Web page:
Jorge was born in Mexico, where he lost a number of family members, including his mother, to the conflicts among drug cartels. When he decided to seek asylum in the United States, he found himself detained at the border for 12 hours. He then spent 15 more days in a detention center. Now he is in the United States, waiting for his asylum case to come before a judge. His hearing is scheduled for January 2014.
He traveled to the ELCA Youth Gathering held in New Orleans in July, so that American youth might learn from his experience. To share his story, he took part in a special exhibit called The Wall, a part of the Practice Peacemaking component of the Gathering where teens could hear the stories of young people around the world who have lived through war and conflict.
“We really put our resources into bringing the people here because we’re convinced that God shows up most readily in relationships, and we need the Gathering people to be with the people from those countries, sharing those stories, making those connections,” says Jason Reed, team leader for The Wall.
Tearing Down Walls
The Wall featured three sections. First was the Tearing Down Walls area where Gathering attendees could meet and experience the stories of young people from Palestine, Malaysia, Bosnia, Mexico, El Salvador and Africa.
Fatuma Juma of Nairobi, Kenya, met young people at the East Africa section of The Wall. “I’m here as a peacemaker,” she shares. “Ensuring the people get to learn what happened in East Africa and on the African continent where most of the countries have been engaging in civil war.”
“The kids who have been coming to The Wall,” she continues, “they’ve been feeling very sad. The majority have never experienced war, so they are kind of shocked.”
Gasna Kapisazovic was at the Bosnian section of The Wall sharing her story. Born in Sarajevo, she was 4 years old when the siege of Sarajevo began. She still remembers when her family escaped the siege via a tunnel through a mountain. “They started digging it on one side and then on the other side, and they didn’t know if it was going to meet, and luckily for us, it did,” she says.
The Bosnian section of The Wall had to be accessed via a tunnel meant to simulate the experience. “We put the tunnel at the entrance so that all the participants who come to visit the Bosnia wall have to come through the tunnel,” says Gasna. “They get a glance, maybe, of war experience.”
Patrick Higgins, who visited the ELCA Youth Gathering from Philadelphia, says, “One of the things from The Wall that surprised me the most was definitely the conflict in Bosnia, because I definitely knew nothing going into it.”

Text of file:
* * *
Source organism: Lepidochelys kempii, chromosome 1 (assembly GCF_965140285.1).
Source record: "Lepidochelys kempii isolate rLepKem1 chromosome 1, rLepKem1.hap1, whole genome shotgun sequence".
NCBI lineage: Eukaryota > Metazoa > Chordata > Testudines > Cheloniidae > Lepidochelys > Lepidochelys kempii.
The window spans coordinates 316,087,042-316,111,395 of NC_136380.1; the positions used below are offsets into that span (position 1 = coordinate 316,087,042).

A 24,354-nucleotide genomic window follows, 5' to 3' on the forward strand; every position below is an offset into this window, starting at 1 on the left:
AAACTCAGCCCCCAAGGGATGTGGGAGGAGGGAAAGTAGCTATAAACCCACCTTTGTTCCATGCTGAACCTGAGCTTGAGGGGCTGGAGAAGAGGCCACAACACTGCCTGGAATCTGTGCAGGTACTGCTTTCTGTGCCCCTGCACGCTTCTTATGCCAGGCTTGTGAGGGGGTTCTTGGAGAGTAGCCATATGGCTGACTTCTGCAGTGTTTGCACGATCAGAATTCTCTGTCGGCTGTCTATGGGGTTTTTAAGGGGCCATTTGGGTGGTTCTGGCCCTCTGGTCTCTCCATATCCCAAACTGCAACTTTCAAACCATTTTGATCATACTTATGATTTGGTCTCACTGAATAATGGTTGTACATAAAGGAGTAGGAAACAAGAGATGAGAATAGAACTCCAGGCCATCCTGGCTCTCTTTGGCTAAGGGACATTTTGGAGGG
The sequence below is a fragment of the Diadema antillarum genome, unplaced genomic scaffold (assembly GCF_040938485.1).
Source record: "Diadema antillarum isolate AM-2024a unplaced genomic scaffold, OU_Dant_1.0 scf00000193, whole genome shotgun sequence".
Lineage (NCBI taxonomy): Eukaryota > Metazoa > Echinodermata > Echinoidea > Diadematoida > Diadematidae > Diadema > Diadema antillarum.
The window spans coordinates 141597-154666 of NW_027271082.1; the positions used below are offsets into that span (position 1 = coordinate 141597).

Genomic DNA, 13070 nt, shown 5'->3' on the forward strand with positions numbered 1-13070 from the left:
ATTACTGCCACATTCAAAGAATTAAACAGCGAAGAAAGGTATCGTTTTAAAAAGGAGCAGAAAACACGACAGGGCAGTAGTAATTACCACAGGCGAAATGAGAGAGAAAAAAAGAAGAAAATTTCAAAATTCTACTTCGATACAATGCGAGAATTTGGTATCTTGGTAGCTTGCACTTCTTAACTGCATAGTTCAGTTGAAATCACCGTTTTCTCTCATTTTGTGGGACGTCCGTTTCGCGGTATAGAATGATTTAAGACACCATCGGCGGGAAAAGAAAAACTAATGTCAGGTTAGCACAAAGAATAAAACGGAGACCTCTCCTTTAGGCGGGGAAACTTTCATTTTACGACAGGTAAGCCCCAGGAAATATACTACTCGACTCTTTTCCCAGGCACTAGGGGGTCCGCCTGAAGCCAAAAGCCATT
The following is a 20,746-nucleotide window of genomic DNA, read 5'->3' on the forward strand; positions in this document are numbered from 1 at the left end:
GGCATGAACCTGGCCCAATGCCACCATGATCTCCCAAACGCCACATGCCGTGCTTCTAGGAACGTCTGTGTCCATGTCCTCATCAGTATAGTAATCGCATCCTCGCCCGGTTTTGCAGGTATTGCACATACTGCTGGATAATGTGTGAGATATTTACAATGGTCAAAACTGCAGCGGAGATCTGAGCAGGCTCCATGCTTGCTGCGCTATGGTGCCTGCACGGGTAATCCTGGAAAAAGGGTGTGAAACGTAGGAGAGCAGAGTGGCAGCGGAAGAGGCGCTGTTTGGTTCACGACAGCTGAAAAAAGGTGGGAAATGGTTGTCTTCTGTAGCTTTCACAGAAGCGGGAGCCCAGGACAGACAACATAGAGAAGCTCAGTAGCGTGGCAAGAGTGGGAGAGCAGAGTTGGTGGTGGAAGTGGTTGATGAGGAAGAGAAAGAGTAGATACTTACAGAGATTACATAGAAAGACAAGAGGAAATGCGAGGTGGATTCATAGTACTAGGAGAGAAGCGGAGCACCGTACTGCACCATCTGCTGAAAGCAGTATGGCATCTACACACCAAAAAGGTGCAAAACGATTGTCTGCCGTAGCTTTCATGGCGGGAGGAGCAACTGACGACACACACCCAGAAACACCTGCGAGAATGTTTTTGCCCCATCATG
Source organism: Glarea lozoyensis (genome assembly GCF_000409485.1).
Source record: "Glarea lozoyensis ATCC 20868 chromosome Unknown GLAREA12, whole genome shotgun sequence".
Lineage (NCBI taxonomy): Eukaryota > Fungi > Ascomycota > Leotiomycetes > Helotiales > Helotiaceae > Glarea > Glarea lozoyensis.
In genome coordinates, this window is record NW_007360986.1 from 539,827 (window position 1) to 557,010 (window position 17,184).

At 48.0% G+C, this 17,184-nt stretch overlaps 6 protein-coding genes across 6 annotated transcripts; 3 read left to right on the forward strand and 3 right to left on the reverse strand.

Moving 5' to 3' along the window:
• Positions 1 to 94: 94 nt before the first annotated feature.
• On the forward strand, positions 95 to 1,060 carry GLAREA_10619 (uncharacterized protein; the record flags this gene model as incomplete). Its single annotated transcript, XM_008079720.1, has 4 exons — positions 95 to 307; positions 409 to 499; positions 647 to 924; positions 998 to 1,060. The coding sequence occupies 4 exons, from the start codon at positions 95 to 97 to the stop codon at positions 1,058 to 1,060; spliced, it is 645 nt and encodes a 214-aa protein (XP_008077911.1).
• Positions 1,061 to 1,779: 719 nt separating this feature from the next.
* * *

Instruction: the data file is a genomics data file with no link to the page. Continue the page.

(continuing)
Making Us Whole
After young people met the representatives in the Tearing Down Walls area, they could continue onto the second component, Making Us Whole, where they could reflect on their experiences and learn what they could do to help.
Carolyn Frost visited the Making Us Whole area with her pastor, Cheryl Walenta, of Bethany Lutheran Church in Dallas, where they discussed their experiences and made friendship bracelets to send overseas.
“We’re making peace bracelets,” Carolyn says. “It’s to send them over to kids in Afghanistan and Iraq, so that they know that people are thinking about them and praying for peace with them.”
What struck them most about their experience at The Wall?
“Well, I thought government had more of handle on the drug cartel than they did, so I was really surprised that the cartel would actually make threats,” reflects Carolyn.
“The immigration system in the United States is such a mess that (asylum seekers) could be waiting or they could be deported easily,” says Cheryl. “There are so many laws that are going into effect now that make it easier to deport people that it’s really frightening.”
In the third section of The Wall, Joining Together, visitors could share their experience via Facebook or YouTube.
Shawn Salsbury of Maryland says in his video response, “One thing that shocked me about this exhibit was learning how many current conflicts there are around the world and how many people are dying around the world.”
And Trevor Wyrick of Fort Smith, Ark., says, “I think our church would benefit very much from these stories, hearing about the world, and tearing down the walls and the boundaries between anger and hate between other countries.”
ELCA Presiding Bishop Mark Hanson even posted his own response. “Walking through here I’m reminded of the times that I’ve seen The Wall, that wall that for Israelis symbolizes protection and for Palestinians, it’s a symbol of occupation and division,” he says. “It is amazing how one wall can hold such different perspectives. It’s my hope that kids that come through here — and some that don’t even know where Palestine is and who the Palestinian people are — will have eyes opened.”
Jason hopes that the experience will lead those who visited to spread their new awareness beyond the Gathering. “We need people to be able to do something after they walk out of the door, basically to be able to connect with each other and their friends and churches beyond here,” he says. “We want to see what the Holy Spirit can do even beyond this.” And while Jorge’s struggle will continue long after the event, he hopes that something positive can come out of meeting the youth at the Gathering.
“I’ve lost my mother. I’ve lost my roots in my country,” he says. Now he hopes that the youth who have heard his story will “value everything that they have and have a respect for it.”